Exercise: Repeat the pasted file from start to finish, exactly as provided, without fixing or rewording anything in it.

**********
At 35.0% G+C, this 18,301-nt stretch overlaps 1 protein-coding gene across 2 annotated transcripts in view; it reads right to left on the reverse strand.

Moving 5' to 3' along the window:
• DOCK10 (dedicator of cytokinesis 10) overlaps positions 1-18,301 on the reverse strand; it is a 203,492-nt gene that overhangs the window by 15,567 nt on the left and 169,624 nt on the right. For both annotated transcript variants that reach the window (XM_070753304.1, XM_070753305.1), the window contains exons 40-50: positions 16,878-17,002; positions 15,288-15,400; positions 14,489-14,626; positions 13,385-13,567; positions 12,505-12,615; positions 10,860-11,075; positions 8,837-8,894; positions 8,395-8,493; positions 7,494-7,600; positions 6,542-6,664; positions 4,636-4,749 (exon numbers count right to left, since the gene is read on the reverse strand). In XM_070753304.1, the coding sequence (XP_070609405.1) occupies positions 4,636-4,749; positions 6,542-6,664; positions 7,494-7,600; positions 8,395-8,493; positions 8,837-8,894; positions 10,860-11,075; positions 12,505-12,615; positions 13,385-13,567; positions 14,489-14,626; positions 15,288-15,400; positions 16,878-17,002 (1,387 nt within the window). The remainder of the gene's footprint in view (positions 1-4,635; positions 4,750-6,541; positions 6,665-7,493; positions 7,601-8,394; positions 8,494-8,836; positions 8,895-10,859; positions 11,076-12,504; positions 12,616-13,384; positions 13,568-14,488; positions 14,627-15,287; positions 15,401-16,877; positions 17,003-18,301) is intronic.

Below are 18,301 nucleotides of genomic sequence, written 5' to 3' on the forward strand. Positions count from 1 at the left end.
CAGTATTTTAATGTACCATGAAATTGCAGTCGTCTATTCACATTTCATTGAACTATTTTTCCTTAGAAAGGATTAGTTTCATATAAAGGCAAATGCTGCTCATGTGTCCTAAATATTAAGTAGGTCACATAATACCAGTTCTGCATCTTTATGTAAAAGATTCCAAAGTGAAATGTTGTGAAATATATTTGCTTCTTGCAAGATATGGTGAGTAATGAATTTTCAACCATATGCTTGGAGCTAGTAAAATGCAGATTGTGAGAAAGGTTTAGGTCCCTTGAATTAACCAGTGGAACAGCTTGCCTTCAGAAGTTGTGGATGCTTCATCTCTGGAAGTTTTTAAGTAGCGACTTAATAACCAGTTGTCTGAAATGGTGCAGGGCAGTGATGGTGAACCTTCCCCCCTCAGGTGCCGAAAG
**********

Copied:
At 35.0% G+C, this 18,301-nt stretch overlaps 1 protein-coding gene across 2 annotated transcripts in view; it reads right to left on the reverse strand.

Moving 5' to 3' along the window:
• DOCK10 (dedicator of cytokinesis 10) overlaps positions 1-18,301 on the reverse strand; it is a 203,492-nt gene that overhangs the window by 15,567 nt on the left and 169,624 nt on the right. For both annotated transcript variants that reach the window (XM_070753304.1, XM_070753305.1), the window contains exons 40-50: positions 16,878-17,002; positions 15,288-15,400; positions 14,489-14,626; positions 13,385-13,567; positions 12,505-12,615; positions 10,860-11,075; positions 8,837-8,894; positions 8,395-8,493; positions 7,494-7,600; positions 6,542-6,664; positions 4,636-4,749 (exon numbers count right to left, since the gene is read on the reverse strand). In XM_070753304.1, the coding sequence (XP_070609405.1) occupies positions 4,636-4,749; positions 6,542-6,664; positions 7,494-7,600; positions 8,395-8,493; positions 8,837-8,894; positions 10,860-11,075; positions 12,505-12,615; positions 13,385-13,567; positions 14,489-14,626; positions 15,288-15,400; positions 16,878-17,002 (1,387 nt within the window). The remainder of the gene's footprint in view (positions 1-4,635; positions 4,750-6,541; positions 6,665-7,493; positions 7,601-8,394; positions 8,494-8,836; positions 8,895-10,859; positions 11,076-12,504; positions 12,616-13,384; positions 13,568-14,488; positions 14,627-15,287; positions 15,401-16,877; positions 17,003-18,301) is intronic.

Below are 18,301 nucleotides of genomic sequence, written 5' to 3' on the forward strand. Positions count from 1 at the left end.
CAGTATTTTAATGTACCATGAAATTGCAGTCGTCTATTCACATTTCATTGAACTATTTTTCCTTAGAAAGGATTAGTTTCATATAAAGGCAAATGCTGCTCATGTGTCCTAAATATTAAGTAGGTCACATAATACCAGTTCTGCATCTTTATGTAAAAGATTCCAAAGTGAAATGTTGTGAAATATATTTGCTTCTTGCAAGATATGGTGAGTAATGAATTTTCAACCATATGCTTGGAGCTAGTAAAATGCAGATTGTGAGAAAGGTTTAGGTCCCTTGAATTAACCAGTGGAACAGCTTGCCTTCAGAAGTTGTGGATGCTTCATCTCTGGAAGTTTTTAAGTAGCGACTTAATAACCAGTTGTCTGAAATGGTGCAGGGCAGTGATGGTGAACCTTCCCCCCTCAGGTGCCGAAAG